Ever shopped agencies? Freelancer designers? Advertising consultants? Or outsourced marketing help by any other name? If you have, you might’ve noticed something confounding: Those who want the biggest paydays are also often the same ones who, when hired, want to tell you exactly where and how to dig—but wouldn’t be caught dead holding a shovel.
I’m talking, of course, about the labor of effective marketing. And labor is the word. Because for marketing to work, you, and by extension your marketing team, also have to work. Very hard. Every day.
No kidding, says you, fearless marketing leader and protagonist of this article. That’s obvious. And yet when it comes to retaining the perfect marketing partner, you’d be amazed at how susceptible a budding, in-transition, or otherwise-vulnerable marketing program is to self-described ‘strategists’—hacks with marketing titles who really just talk a lot, and then send their invoice.
As soon as you know what to look for, you can’t unsee it. A couple clues: When pitching their service, they’ll tend to use terms like “drive strategy,” which is code for, I don’t do any real work, because I’m the smartest guy in the room, and only peons sweat. When prompted for their experience, they’ll quickly relay a client list that’s a veritable ‘Who’s Who’ of the most successful companies in your space (and how honored you should feel that they’d even entertain working with the likes of you!). Ask them to monetize their success? They’ll use figures that are just-a-tier above your market cap (e.g., if your revenues are in the hundreds of millions, they’ll tell you about their last billion-dollar marketing victory).
How exactly these guys manage to mold lasting relationships from lip-service, and sleep at night, is foreign to a business like Simpatico. Value, to us, means we can’t stop at creating go-to-market strategies for clients; that’s just the beginning. We’ve got to, got to, got toexecute, and follow through. That means putting in the time. It means dealing as much in tedium as we do in big-picture thinking. It means being accountable—for success and all its glory, and for failure and all its blunder.
The benefits of this ethos are, to us, obvious: It’s only through deep, continuous, day-to-day involvement that we can ever hope to know our clients’ businesses as well as they do, and continuously improve the effectiveness of our partnership.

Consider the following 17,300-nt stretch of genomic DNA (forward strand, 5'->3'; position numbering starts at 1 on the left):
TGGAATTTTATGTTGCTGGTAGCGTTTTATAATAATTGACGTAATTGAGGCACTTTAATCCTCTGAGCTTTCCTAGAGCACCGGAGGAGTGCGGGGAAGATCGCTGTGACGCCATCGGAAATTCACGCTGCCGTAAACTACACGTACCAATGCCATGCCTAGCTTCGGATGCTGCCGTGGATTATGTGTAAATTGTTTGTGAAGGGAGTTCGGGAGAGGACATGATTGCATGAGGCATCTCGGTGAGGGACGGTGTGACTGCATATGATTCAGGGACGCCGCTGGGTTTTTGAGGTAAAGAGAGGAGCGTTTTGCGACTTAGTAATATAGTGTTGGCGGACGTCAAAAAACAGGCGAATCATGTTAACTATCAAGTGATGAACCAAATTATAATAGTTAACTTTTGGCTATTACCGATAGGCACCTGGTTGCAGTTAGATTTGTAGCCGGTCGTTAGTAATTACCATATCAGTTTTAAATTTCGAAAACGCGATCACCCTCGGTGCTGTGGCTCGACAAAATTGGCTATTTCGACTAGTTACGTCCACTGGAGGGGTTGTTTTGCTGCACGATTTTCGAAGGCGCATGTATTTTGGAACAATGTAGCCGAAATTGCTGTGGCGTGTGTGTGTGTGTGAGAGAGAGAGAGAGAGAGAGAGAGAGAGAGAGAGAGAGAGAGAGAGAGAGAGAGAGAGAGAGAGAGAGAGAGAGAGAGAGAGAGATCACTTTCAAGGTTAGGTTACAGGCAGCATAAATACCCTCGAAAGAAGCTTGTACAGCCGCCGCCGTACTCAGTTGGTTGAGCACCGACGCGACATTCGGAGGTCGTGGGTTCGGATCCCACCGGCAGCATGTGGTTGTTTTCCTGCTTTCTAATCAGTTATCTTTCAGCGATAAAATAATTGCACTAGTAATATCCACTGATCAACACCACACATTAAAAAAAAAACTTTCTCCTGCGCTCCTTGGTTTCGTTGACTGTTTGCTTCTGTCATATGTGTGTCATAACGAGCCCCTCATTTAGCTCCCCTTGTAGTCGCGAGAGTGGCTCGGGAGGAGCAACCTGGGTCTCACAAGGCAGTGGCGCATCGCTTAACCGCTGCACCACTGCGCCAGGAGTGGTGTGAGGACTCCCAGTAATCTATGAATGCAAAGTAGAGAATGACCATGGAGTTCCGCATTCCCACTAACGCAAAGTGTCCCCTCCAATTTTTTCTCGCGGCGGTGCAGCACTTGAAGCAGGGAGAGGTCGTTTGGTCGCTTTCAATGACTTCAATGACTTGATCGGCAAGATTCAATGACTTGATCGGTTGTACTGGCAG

A Matter of Principal
It occurred to me while reading up on ‘Game of Thrones’ creator George R. R. Martin that many of our counterparts in the outsourced marketing realm have abetted this kind of sloth-and-gluttony definition of strategy. Here’s what I mean:
Strategy, as many of our competitors would have you believe, means having a really good idea and telling others what to do with it. They also peddle the idea that strategy takes the form of dialogue and conjecture—and that if you’re designing, developing or otherwise deploying, well, that’s not strategic. Or, most egregious, they pit thinking and doing against one another, suggesting that solid strategy and effective execution can’t possiblycome in one package.
That, of course, is ridiculous. The cream of the crop in the arts and outsourced marketing are proof of the opposite.
We model our agency after contemporaries whose principals said “‘Til death do us part!” with their businesses. In agency land, that’s guys like Stan Richards—who, at 85 years young, remains as involved in client work as he was when he opened a freelance shop from his garage in Dallas 42 years ago. (The guy still runs production meetings.) In entertainment, it’s gals like Dolly Parton, who went from Smoky Mountain rags to Dollywood riches—not thanks to luck, or talent, or acumen, but because she’s still, now in the sixth decade of her music career, putting in the work to crystalize her branded entertainment empire. You don’t need to like country music to respect the hell out of that.
Let the Market, Not the Monarch, Do the Talking
Richards and Parton are a far cry from the bunch of big-talking, price-inflated marketing consultancies and agencies who would have you believe that their do-nothing method is justified by their embellished resume. But that’s the trick of it all: to persuade you that they, and they alone, are the kings of their domains, and are thus worth their royal approach to problem-solving.
Buyer beware: Give ’em a seat at the table, and you can be sure they’ll use it like a throne. Why wouldn’t they? After all, from the comfort of a throne, whenever something doesn’t work, you can simply yell, Off with their heads!, and keep your seat. And that’s about the extent of what they’ll do: Bark orders, point fingers, send a massive invoice, repeat.
Call us old-fashioned, but we’d rather let our work—and your customers—do the talking.
Also posted on LinkedIn